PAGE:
Europe-MidEast-Africa Base Oil Price Report


With the holiday season rapidly approaching, and conference time in New York, this week has been somewhat short but has still yielded some dramatic downward price movements in the market. After the significant real falls in all grades over the last two weeks, the market has seen another accelerating plunge in values of base stocks in the last few days.

However, there is a large disparity on pricing for API Group I grades. On the one hand, there are those producers and traders looking to move stocks out of tank before year-end, and those prepared to hang on to material in the vain hope that they may be able to achieve higher netbacks in the relatively longer term. These hopes are represented by price expectations in the low to mid $700s for solvent neutral grades.

There has been some perceived lower quality material sold at numbers which would not have been contemplated even one month ago, these grades being sold at FOB numbers under $500 per metric ton, for SN 150 to SN 500. This is uncharted territory of late, and these sales are definitely having the effect of exerting downward pressure on the whole market and of course on other material of higher quality, which does not necessarily have to be sold in the December Clearance Sales.

What happens in this gap between the two ends of the pricing spectrum is up for interpretation, but the reading is that the higher prices, leading to lower prices, will fill this space sooner rather than later, thus taking the whole pricing model to new lower levels. It would appear that, like lemmings or a plague, it just takes one deal to be completed at new low levels, irrespective of grade and quality, for the whole of the market to be affected.

Another interesting development which has been seen from more than one source, is that certain mainstream producers may be looking to take advantage of lower priced, lesser quality base oils to supplement their primary production. They are looking to buy relatively small quantities of secondary Russian or CIS grades from the Baltic and Black Sea to incorporate in certain formulations where high spec base oils are not necessary, such as some types of hydraulic oils for example.

Bright stock still remains highly priced relative to SN 150 and SN 500, but cracks are appearing which may give way to sub $1,000/ton levels coming very soon for this grade. However the solvent neutrals have slipped at a faster rate, not just maintaining, but significantly increasing the differential between bright stock and other grades.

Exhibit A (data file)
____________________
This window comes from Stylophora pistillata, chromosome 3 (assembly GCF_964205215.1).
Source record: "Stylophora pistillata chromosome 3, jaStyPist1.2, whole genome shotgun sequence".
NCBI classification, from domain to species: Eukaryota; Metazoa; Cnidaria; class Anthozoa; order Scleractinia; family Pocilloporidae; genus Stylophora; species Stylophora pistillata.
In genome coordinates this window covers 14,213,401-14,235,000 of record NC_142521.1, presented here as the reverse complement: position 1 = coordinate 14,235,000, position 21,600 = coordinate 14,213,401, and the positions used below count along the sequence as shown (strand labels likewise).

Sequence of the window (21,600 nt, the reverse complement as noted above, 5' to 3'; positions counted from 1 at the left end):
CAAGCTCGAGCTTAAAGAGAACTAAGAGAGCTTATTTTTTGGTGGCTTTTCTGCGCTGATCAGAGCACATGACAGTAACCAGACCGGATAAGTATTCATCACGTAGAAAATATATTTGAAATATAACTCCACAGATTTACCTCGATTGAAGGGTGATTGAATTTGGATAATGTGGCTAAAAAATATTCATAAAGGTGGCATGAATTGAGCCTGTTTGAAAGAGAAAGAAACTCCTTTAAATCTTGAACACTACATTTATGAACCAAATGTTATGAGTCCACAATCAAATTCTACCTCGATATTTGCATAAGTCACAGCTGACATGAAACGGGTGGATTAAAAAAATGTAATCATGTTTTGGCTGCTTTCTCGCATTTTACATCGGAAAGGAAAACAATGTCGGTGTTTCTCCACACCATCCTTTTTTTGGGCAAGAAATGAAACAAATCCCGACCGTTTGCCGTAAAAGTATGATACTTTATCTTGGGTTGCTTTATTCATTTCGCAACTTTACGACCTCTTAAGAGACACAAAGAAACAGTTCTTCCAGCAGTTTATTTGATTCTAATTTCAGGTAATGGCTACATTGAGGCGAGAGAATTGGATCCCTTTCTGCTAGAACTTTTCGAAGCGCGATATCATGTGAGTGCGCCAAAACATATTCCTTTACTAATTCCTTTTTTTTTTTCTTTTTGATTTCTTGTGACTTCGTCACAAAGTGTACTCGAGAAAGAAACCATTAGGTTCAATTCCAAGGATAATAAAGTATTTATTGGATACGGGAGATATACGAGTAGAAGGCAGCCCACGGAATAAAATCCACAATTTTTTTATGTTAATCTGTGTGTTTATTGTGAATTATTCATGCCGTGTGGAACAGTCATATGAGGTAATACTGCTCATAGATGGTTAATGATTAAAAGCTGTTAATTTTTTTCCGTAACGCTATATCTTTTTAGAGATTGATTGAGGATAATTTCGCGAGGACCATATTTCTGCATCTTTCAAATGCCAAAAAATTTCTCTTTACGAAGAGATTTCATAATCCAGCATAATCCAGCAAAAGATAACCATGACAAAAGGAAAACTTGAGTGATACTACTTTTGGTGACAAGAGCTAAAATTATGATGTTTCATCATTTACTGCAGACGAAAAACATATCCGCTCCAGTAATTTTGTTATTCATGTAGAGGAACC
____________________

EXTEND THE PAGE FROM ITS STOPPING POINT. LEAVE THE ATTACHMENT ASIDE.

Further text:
Group II material patiently awaits the impending introduction of ACEA 9 which will be seen as a significant step for marketers of this base oil. The next ACEA level (to be announced in December) will utilise new grades of base oil, all of which will meet the higher specification levels required. It remains to be seen where the prices for these grades will be pitched, but these oils will certainly command a large premium over Group I stocks. A Korean cargo has been booked to come into the Mediterranean, as we are looking now for the entry of Malaysian production to come on stream in the EMEA region.

Prices in the Middle East are still really in limbo, with very few cargoes moving either deep-sea or locally. There are many enquiries, but few real buyers, with some companies buying small cargoes or even flexitank lots to keep production going until prices have fallen to buyers notionally acceptable levels. Demand for finished lubricants in this area is decidedly waning, and with little cheer for the coming New Year, it is expected that finished demand will play a much more important role than in previous times.

West Africa is still tempting some traders with requirements, but again few deals appear to have been finalised with receivers. Even with utilising heavy neutrals instead of bright stock as a tempting price inducement, reticence remains paramount within the buying fraternity.

The interest right now is to see how far price levels will fall before flattening out, with one producer stating on Friday that crude and feedstock product levels had apparently stabilised and there could be an approaching period of calm in the market … then of course Monday happened.

Ray Masson is director of Pumacrown Ltd., a trader and broker of petroleum products based in East Grinstead, U.K. He can be reached directly at

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